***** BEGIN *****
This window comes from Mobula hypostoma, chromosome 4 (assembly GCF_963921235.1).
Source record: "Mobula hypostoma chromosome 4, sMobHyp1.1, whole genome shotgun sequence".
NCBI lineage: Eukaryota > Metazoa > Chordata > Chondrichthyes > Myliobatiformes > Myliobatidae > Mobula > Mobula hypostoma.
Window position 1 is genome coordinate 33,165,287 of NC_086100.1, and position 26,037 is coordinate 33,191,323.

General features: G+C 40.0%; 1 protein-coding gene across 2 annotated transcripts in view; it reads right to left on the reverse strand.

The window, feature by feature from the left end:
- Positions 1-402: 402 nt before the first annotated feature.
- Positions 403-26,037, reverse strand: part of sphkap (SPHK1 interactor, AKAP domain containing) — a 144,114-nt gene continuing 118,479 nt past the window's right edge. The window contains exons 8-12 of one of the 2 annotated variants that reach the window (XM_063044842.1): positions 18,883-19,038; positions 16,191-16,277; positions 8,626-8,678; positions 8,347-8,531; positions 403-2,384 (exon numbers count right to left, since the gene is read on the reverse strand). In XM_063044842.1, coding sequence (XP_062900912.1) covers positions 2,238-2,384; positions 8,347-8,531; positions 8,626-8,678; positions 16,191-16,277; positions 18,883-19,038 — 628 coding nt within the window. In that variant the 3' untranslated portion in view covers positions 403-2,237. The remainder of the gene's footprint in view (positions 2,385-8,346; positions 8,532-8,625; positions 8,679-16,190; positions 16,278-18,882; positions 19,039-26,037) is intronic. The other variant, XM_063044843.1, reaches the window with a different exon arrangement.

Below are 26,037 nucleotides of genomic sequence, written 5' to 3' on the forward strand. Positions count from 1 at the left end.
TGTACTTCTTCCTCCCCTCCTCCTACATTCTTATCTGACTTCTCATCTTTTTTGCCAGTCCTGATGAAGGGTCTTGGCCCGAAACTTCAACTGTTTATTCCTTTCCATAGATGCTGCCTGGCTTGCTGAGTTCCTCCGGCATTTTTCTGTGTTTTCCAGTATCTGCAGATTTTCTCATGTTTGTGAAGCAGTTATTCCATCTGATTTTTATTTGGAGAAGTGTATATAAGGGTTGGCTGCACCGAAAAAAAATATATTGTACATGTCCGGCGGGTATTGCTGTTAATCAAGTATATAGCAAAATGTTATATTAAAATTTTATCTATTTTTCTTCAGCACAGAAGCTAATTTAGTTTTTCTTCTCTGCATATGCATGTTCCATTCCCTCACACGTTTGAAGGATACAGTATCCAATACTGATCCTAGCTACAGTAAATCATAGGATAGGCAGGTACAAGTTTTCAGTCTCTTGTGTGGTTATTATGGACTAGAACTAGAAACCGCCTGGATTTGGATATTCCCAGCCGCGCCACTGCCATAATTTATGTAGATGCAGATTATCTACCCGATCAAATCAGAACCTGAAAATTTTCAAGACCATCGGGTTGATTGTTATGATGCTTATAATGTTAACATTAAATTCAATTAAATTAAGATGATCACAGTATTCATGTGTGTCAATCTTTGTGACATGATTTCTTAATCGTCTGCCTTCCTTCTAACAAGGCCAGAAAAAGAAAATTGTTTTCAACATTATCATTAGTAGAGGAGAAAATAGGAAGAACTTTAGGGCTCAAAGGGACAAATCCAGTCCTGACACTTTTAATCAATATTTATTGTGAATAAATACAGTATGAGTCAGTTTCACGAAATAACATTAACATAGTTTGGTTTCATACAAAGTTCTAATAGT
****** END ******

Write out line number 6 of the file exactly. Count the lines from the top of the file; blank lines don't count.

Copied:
The window, feature by feature from the left end: